Nevertheless, and as difficult as it might be, resistance does, as we see in unit five, happen. Indeed, resistance is often most intense, and most effective around those issues that impinge on the livelihood of people and in the book Stolen Harvest we see this quite clearly as people in developing nations mobilize in order to resist the incursion of market organizations, corporations, and economic arrangements that sacrifice majority interests for minority enrichment. It’s not easy of course, especially considering the might and power against which these social movements are arrayed, and especially considering the power and reach of corporate propaganda, but it is not impossible as both Vandana Shiva, and the Internet, demonstrate. In fact, and as we see in unit six, it may be argued that now more than the Internet, because of the potential way it democratizes media, provides an opportunity for the global mobilization of people around key political and economic issues.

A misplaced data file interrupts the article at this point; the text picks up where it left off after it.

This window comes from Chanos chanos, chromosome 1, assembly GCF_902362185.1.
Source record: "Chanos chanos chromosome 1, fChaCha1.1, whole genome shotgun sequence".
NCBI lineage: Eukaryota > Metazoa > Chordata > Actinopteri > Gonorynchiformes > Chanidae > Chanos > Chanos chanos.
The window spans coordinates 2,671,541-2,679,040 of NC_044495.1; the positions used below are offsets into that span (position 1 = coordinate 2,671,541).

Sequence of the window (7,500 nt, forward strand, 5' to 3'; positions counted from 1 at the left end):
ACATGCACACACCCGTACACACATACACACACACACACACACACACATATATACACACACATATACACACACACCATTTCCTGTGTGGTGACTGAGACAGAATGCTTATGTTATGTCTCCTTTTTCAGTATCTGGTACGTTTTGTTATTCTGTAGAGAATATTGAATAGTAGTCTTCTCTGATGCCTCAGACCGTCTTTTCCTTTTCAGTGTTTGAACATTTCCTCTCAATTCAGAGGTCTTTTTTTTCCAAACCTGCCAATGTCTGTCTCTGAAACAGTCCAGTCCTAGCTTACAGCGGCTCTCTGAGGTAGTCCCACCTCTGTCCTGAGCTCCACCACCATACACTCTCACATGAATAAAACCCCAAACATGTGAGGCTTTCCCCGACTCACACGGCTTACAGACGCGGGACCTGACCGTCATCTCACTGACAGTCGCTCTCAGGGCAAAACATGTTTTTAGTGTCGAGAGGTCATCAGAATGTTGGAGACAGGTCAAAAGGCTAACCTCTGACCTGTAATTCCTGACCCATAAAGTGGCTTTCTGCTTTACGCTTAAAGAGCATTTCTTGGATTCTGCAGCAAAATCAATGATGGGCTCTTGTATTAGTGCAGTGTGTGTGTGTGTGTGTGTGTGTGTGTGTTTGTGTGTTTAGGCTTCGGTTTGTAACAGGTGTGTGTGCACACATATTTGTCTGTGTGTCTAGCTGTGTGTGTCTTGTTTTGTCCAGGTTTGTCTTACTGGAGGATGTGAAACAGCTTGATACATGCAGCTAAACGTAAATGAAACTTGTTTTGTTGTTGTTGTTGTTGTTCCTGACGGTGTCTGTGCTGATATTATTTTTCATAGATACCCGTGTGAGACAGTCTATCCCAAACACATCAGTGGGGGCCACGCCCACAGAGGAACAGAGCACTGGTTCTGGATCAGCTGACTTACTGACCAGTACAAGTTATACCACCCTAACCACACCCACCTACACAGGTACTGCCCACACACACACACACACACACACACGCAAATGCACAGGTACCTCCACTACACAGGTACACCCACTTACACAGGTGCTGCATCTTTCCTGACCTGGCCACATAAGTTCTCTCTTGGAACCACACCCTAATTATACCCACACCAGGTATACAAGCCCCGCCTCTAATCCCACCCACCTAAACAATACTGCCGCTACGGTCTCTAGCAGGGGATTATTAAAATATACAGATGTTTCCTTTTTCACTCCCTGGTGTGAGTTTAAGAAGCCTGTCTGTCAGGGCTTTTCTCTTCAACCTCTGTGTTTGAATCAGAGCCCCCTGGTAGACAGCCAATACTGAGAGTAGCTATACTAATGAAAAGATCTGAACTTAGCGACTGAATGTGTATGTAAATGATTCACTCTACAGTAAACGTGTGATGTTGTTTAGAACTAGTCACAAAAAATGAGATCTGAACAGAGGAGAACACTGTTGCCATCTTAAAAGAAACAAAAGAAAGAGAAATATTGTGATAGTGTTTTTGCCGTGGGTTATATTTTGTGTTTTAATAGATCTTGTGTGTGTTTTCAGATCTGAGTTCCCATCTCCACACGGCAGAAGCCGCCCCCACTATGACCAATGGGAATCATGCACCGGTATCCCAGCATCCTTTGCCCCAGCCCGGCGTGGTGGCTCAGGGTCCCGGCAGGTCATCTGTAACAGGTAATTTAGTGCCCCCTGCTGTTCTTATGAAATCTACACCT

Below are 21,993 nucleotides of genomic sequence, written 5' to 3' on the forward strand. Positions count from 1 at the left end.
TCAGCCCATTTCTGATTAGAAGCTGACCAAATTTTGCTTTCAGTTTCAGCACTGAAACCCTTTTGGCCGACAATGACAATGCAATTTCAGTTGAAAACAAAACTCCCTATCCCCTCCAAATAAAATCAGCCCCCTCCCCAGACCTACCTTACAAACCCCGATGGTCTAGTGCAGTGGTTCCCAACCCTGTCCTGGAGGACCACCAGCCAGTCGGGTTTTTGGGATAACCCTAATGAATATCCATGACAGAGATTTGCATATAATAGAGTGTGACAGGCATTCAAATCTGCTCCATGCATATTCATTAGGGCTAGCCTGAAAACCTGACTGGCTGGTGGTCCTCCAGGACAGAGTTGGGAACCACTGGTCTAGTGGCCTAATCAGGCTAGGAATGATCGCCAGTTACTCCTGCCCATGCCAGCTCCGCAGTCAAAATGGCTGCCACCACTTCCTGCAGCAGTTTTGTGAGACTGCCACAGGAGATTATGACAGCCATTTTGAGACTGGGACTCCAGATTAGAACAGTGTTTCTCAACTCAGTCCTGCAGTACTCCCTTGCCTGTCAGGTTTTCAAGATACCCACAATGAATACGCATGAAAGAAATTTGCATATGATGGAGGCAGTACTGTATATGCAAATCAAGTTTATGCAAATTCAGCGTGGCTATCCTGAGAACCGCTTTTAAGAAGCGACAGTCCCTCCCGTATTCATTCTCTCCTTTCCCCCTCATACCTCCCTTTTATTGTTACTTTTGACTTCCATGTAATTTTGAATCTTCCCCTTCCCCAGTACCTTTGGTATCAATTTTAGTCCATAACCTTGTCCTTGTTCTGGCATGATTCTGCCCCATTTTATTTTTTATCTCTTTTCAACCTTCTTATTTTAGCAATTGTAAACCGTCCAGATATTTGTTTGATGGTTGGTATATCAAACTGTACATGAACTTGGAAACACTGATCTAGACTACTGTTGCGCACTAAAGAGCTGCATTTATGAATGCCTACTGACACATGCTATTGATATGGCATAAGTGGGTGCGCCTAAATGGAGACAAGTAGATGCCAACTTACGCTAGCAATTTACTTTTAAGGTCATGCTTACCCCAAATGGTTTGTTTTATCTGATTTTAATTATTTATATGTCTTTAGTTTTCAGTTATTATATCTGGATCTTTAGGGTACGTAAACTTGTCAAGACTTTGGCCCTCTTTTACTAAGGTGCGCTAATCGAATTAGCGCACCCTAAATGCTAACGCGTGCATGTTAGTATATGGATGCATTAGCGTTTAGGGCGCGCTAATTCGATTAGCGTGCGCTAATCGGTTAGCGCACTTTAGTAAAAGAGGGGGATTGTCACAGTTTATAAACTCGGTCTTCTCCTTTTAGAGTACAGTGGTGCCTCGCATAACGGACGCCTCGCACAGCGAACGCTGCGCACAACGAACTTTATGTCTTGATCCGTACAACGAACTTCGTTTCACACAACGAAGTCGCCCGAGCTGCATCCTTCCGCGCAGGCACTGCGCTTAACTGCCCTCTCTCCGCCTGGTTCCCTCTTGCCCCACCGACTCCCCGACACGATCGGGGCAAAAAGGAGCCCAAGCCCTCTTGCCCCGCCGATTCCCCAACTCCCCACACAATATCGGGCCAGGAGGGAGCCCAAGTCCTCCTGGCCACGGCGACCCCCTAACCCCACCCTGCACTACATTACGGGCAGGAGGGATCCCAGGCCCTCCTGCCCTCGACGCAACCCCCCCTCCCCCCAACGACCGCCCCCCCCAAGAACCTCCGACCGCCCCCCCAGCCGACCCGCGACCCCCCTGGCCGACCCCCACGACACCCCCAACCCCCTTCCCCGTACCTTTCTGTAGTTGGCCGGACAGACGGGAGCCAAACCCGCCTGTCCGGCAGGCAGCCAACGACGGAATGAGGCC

By the end of this course you will have a good idea of movements, both corporate and social, how they emerge and how they are suppressed. Throughout the course our emphasis is on ideology, the penetration of ideology into public consciousness, and the way ideology and “public relations” is implicated in the definition of reality and the exaltation of corporate movements, and the suppression of social movements. By the end of this course you’ll also have a sense of the potential power of the Internet for returning a sense of balance to the “democratic” arena. Of course, with the proliferation of porn and fluff on the Internet, the noise level can be hard to get through, but not impossible. This makes the Internet a viable alternative to corporate controlled mainstream media for the formation and mobilization of social movements.